In War and Responsibility, John Hart Ely argues that Congress has willingly and cravenly surrendered its rightful role as the branch responsible for determining when and the extent to which the United States engages in armed conflicts. Since the publication of this seminal work on the war power, presidents have continued to commit troops to hostilities absent or outside of explicit congressional authorizations-and the legislature and the judiciary rarely challenge such actions.
Meanwhile, the United States is investing heavily in unmanned military weapon systems, and the U.S. Department of Defense has described increasing weapons' autonomous capabilities as a "high priority." In its annual "Unmanned Systems Integrated Roadmap," the Department discusses its intended "continued development, production, test[ing], training, operation, and sustainment of unmanned systems technology across DoD" for the next twenty-five years. One of the ultimate goals is to "[t]ake the 'man' out of unmanned [systems]." How might increasingly autonomous weapon systems-also known as "killer robots"affect the constitutional war power? [..]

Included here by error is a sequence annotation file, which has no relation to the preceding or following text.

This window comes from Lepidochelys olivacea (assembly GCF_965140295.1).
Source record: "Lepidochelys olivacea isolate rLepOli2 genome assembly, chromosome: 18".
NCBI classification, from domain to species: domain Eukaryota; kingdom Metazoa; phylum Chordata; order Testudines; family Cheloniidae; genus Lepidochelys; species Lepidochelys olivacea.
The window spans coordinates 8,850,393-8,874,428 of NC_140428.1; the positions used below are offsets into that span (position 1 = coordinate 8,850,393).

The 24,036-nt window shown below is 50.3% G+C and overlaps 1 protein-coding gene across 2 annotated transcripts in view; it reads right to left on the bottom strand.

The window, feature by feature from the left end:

Rebecca Crootof, War, Responsibility, and Killer Robots, 40 N.C. J. Int'l L. & Com. Reg. 909 (2015).